Set & Get Data Attributes In Javascript (Simple Examples)

Welcome to a quick tutorial on how to set and get data attributes in Javascript. Want to insert your own custom property or data into HTML elements?

  • To set data attributes in HTML, we define data-KEY="VALUE" in the start tag. For example, <div data-color="red">
  • We can set data attributes in Javascript using the dataset property. For example, document.getElementById("ID").dataset.color = "red";
  • Lastly, access the data attributes in Javascript using the same dataset property. For example, var color = document.getElementById("ID").dataset.color;

That covers the basics, but read on for more examples!

ⓘ I have included a zip file with all the example source code at the start of this tutorial, so you don’t have to copy-paste everything… Or if you just want to dive straight in.

 

TLDR – QUICK SLIDES

 

TABLE OF CONTENTS

 

DOWNLOAD & NOTES

Firstly, here is the download link to the example code as promised.

 

QUICK NOTES

If you spot a bug, feel free to comment below. I try to answer short questions too, but it is one person versus the entire world… If you need answers urgently, please check out my list of websites to get help with programming.

 

EXAMPLE CODE DOWNLOAD

Click here to download the source code, I have released it under the MIT license, so feel free to build on top of it or use it in your own project.

 

 

GET & SET DATA ATTRIBUTES

All right, let us now get into the examples of how to work with the data attributes in Javascript.

 

1) SET DATA ATTRIBUTE

1-set.html
<!-- (A) SET DATA ATTRIBUTE IN HTML START TAG -->
<div id="demoA" data-color="red">
  This element has custom data attributes.
</div>
 
<!-- (B) SET DATA ATTRIBUTE IN JAVASCRIPT -->
<script>
document.getElementById("demoA").dataset.priority = "high";
// <div id="demoA" data-color="red" data-priority="high">
</script>

As in the introduction above, there are 2 ways to set HTML data attributes:

  1. Directly in the HTML start tag itself data-KEY="VALUE".
  2. Using Javascript ELEMENT.dataset.KEY = "VALUE".

Yes, we can have multiple data attributes attached to a single element.

 

2) GET DATA ATTRIBUTE

2-get.html
<!-- (A) ELEMENT WITH DATA ATTRIBUTES -->
<div id="demoB" data-color="red" data-priority="high">
  This element has custom data attributes.
</div>
 
<!-- (B) GET DATA ATTRIBUTE IN JAVASCRIPT -->
<script>
var el = document.getElementById("demoB");
console.log(el.dataset.color); // red
console.log(el.dataset.priority); // high
</script>

This one is as straightforward as can be. We can also retrieve the data using the same ELEMENT.dataset.KEY.

 

 

3) SET ARRAYS INTO DATA ATTRIBUTE

3-array.html
<!-- (A) DUMMY ELEMENT -->
<div id="demoC">Dummy</div>
 
<!-- (B) JAVASCRIPT -->
<script>
// (B1) GET HTML ELEMENT
var el = document.getElementById("demoC");

// (B2) SET ARRAY TO DATA ATTRIBUTE
// dataset can only be string - json.stringify() to turn array to string
el.dataset.array = JSON.stringify(["Red", "Green", "Blue"]);
 
// (B3) GET ARRAY BACK FROM STRING
// use json.parse() to turn encoded string back to array
console.log(JSON.parse(el.dataset.array));
</script>

A quick note, HTML data attributes must be a string and will not accept arrays/objects.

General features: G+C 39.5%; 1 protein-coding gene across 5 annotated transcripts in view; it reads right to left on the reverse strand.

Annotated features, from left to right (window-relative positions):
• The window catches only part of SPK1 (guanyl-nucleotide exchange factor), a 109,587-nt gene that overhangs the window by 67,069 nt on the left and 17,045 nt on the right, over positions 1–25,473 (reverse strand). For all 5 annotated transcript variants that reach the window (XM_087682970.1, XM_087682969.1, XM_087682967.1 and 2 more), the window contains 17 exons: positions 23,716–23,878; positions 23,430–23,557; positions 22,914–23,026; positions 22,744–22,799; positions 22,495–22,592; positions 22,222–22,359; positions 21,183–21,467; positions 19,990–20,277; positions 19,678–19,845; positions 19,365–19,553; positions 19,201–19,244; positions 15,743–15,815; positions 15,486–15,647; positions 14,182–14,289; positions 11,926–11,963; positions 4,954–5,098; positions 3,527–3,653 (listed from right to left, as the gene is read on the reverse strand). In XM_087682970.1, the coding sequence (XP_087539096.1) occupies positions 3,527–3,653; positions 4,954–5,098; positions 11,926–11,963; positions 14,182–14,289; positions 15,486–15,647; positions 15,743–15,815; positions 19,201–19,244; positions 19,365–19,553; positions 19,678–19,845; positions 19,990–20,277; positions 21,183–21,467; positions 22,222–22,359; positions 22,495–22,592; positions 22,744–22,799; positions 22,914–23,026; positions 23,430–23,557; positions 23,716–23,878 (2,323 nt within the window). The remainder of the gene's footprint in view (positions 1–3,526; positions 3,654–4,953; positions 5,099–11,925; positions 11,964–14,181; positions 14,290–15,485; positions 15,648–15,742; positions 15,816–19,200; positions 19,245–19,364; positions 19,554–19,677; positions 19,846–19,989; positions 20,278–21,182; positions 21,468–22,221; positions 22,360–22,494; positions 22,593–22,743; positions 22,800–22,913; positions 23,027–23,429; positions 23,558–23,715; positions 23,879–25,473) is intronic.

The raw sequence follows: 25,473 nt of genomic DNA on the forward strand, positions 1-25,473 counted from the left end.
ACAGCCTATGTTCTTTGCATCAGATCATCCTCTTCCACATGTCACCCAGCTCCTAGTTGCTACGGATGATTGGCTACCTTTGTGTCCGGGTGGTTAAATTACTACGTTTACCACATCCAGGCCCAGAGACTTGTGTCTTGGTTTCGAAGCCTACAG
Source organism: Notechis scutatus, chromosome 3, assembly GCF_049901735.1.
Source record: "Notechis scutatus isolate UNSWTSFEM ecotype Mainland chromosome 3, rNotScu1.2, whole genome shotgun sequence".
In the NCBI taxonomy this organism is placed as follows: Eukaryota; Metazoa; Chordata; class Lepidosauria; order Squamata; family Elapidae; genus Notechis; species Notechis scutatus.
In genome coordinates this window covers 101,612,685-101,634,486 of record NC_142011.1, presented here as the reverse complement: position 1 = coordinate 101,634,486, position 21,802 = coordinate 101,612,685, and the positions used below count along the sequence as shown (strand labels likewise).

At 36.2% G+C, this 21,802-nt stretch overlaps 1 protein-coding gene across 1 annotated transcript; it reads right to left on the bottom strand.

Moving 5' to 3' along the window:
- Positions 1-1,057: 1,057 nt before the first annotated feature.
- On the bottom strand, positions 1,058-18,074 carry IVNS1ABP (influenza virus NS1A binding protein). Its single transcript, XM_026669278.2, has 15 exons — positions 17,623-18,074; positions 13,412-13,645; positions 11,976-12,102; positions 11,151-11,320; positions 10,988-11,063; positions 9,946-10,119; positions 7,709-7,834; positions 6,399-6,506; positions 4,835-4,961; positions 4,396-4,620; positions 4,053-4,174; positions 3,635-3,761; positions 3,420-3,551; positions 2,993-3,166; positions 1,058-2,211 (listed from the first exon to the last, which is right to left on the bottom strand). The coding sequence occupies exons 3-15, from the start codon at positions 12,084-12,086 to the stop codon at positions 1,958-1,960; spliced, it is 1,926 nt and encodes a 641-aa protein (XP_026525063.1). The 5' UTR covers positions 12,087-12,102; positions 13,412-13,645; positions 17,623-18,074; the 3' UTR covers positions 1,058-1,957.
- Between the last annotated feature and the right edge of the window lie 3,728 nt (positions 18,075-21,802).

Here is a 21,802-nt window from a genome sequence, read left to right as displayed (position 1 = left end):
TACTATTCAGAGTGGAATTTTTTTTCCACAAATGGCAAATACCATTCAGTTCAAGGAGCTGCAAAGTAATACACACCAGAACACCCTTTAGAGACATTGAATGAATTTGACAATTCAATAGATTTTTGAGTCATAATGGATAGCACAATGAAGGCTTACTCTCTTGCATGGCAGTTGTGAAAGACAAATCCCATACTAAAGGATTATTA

• To set an array into the data attribute, we use JSON.stringify() to encode the array into a string first.
  • To retrieve the data, we use JSON.parse() to turn the string back into an array.

 

4) STORE HTML SNIPPETS IN DATA ATTRIBUTE

4-html.html
<!-- (A) DUMMY ELEMENTS -->
<div id="demoD" data-snippet="<strong>Foo</strong>">Demo D</div>
<div id="demoE">Demo E</div>

<!-- (B) JAVASCRIPT -->
<script>
// (B1) GET HTML SNIPPET
var snippet = document.getElementById("demoD").dataset.snippet;
 
// (B2) SET HTML SNIPPET
document.getElementById("demoE").innerHTML = snippet;
</script>

Yes, we can set an HTML snippet into data attributes… But the question is, why? If you want to use it as an HTML template, <template> is better for performance and it makes more sense.

 

 

5) SET CSS STYLE BASED ON DATA ATTRIBUTE

5-style.html
<!-- (A) CSS STYLES -->
<style>
div[data-color="red"] { background: red; }
div[data-color="green"] { background: green; }
div[data-color="blue"] { background: blue; }
</style>

<!-- (B) DUMMY ELEMENT -->
<div id="demoF">Dummy</div>
 
<!-- (C) JAVASCRIPT SET COLOR -->
<script>
function setColor (col) {
  document.getElementById("demoF").dataset.color = col;
}
</script>
<input type="button" value="Red" onclick="setColor('red')"/>
<input type="button" value="Green" onclick="setColor('green')"/>
<input type="button" value="Blue" onclick="setColor('blue')"/>

This final example is an extra bit to demonstrate how CSS can also be used to target different data attributes – Kind of useful, but I personally still prefer to stick with CSS classes and variables.

 

 

EXTRA BITS & LINKS

That’s all for the tutorial, and here is a small section on some extras and links that may be useful to you.

 

COMPATIBILITY CHECK

Data attributes are well supported in almost every browser.

 

LINKS & REFERENCES

 

INFOGRAPHIC CHEAT SHEET

Set & Get HTML Data Attribute (click to enlarge)

 

THE END

Thank you for reading, and we have come to the end. I hope that it has helped you to better understand, and if you want to share anything with this guide, please feel free to comment below. Good luck and happy coding!

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